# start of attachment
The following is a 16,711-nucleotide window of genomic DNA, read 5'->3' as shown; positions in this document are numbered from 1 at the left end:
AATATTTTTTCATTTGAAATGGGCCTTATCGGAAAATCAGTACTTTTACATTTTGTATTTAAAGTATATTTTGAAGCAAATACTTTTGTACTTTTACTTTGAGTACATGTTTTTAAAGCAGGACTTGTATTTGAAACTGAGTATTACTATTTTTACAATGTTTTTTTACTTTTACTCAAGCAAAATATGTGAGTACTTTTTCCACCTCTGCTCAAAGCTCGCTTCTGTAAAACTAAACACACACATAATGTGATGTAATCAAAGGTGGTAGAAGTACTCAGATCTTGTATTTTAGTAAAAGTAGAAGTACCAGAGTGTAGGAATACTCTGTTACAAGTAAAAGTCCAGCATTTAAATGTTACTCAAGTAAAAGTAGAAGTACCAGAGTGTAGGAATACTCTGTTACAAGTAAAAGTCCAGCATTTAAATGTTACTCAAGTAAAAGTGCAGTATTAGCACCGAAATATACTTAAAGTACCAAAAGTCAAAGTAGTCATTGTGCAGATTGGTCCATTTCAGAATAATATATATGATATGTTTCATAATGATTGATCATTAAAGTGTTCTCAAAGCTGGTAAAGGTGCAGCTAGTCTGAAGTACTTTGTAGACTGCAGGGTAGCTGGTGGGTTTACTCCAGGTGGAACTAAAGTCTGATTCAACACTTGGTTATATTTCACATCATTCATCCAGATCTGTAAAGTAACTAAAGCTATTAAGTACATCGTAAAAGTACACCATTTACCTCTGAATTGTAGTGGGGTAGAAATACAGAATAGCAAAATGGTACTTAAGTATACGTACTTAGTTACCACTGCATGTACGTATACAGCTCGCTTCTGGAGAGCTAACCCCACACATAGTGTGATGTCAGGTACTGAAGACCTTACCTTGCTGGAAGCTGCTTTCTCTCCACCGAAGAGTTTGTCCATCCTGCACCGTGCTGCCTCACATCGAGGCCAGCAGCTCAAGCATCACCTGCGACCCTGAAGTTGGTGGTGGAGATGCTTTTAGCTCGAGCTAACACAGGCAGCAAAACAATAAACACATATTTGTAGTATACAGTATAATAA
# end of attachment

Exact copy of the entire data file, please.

The following is a 16,711-nucleotide window of genomic DNA, read 5'->3' as shown; positions in this document are numbered from 1 at the left end:
AATATTTTTTCATTTGAAATGGGCCTTATCGGAAAATCAGTACTTTTACATTTTGTATTTAAAGTATATTTTGAAGCAAATACTTTTGTACTTTTACTTTGAGTACATGTTTTTAAAGCAGGACTTGTATTTGAAACTGAGTATTACTATTTTTACAATGTTTTTTTACTTTTACTCAAGCAAAATATGTGAGTACTTTTTCCACCTCTGCTCAAAGCTCGCTTCTGTAAAACTAAACACACACATAATGTGATGTAATCAAAGGTGGTAGAAGTACTCAGATCTTGTATTTTAGTAAAAGTAGAAGTACCAGAGTGTAGGAATACTCTGTTACAAGTAAAAGTCCAGCATTTAAATGTTACTCAAGTAAAAGTAGAAGTACCAGAGTGTAGGAATACTCTGTTACAAGTAAAAGTCCAGCATTTAAATGTTACTCAAGTAAAAGTGCAGTATTAGCACCGAAATATACTTAAAGTACCAAAAGTCAAAGTAGTCATTGTGCAGATTGGTCCATTTCAGAATAATATATATGATATGTTTCATAATGATTGATCATTAAAGTGTTCTCAAAGCTGGTAAAGGTGCAGCTAGTCTGAAGTACTTTGTAGACTGCAGGGTAGCTGGTGGGTTTACTCCAGGTGGAACTAAAGTCTGATTCAACACTTGGTTATATTTCACATCATTCATCCAGATCTGTAAAGTAACTAAAGCTATTAAGTACATCGTAAAAGTACACCATTTACCTCTGAATTGTAGTGGGGTAGAAATACAGAATAGCAAAATGGTACTTAAGTATACGTACTTAGTTACCACTGCATGTACGTATACAGCTCGCTTCTGGAGAGCTAACCCCACACATAGTGTGATGTCAGGTACTGAAGACCTTACCTTGCTGGAAGCTGCTTTCTCTCCACCGAAGAGTTTGTCCATCCTGCACCGTGCTGCCTCACATCGAGGCCAGCAGCTCAAGCATCACCTGCGACCCTGAAGTTGGTGGTGGAGATGCTTTTAGCTCGAGCTAACACAGGCAGCAAAACAATAAACACATATTTGTAGTATACAGTATAATAA